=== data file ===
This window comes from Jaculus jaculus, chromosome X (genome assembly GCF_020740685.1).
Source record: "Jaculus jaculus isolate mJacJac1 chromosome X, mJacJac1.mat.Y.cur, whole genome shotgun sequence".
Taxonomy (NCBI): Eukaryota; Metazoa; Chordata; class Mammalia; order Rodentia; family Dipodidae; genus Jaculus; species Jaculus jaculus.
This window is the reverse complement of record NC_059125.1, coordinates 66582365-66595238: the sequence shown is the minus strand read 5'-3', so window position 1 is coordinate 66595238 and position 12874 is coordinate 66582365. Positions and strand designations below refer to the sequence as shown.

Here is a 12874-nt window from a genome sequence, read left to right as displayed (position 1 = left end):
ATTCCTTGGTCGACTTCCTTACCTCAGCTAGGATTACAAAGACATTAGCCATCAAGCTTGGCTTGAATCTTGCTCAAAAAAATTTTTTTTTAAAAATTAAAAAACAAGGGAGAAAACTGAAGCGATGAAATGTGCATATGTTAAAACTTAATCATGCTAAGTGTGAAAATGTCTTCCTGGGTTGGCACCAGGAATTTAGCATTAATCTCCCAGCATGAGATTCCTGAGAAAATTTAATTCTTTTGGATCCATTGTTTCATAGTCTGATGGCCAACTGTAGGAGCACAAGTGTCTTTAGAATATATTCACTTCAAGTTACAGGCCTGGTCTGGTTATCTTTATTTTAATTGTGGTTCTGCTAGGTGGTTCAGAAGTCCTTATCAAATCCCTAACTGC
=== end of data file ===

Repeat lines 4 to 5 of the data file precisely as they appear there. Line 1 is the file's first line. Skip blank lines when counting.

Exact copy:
This window is the reverse complement of record NC_059125.1, coordinates 66582365-66595238: the sequence shown is the minus strand read 5'-3', so window position 1 is coordinate 66595238 and position 12874 is coordinate 66582365. Positions and strand designations below refer to the sequence as shown.

Here is a 12874-nt window from a genome sequence, read left to right as displayed (position 1 = left end):